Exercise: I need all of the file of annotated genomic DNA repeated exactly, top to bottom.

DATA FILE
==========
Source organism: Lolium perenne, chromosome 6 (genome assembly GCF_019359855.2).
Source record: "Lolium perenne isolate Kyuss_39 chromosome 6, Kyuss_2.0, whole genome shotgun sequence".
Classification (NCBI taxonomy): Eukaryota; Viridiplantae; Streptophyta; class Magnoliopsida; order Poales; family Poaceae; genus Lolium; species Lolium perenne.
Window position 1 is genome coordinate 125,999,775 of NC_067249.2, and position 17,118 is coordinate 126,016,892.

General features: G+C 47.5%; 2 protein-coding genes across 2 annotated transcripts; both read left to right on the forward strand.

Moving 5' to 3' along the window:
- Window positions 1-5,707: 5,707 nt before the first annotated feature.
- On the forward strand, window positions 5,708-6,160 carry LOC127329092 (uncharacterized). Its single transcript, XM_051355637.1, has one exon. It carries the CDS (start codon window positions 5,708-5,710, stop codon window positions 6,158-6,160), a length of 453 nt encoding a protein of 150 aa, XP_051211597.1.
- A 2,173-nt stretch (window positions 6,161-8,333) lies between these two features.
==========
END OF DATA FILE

Source organism: Lolium perenne, chromosome 6 (genome assembly GCF_019359855.2).
Source record: "Lolium perenne isolate Kyuss_39 chromosome 6, Kyuss_2.0, whole genome shotgun sequence".
Classification (NCBI taxonomy): Eukaryota; Viridiplantae; Streptophyta; class Magnoliopsida; order Poales; family Poaceae; genus Lolium; species Lolium perenne.
Window position 1 is genome coordinate 125,999,775 of NC_067249.2, and position 17,118 is coordinate 126,016,892.

General features: G+C 47.5%; 2 protein-coding genes across 2 annotated transcripts; both read left to right on the forward strand.

Moving 5' to 3' along the window:
- Window positions 1-5,707: 5,707 nt before the first annotated feature.
- On the forward strand, window positions 5,708-6,160 carry LOC127329092 (uncharacterized). Its single transcript, XM_051355637.1, has one exon. It carries the CDS (start codon window positions 5,708-5,710, stop codon window positions 6,158-6,160), a length of 453 nt encoding a protein of 150 aa, XP_051211597.1.
- A 2,173-nt stretch (window positions 6,161-8,333) lies between these two features.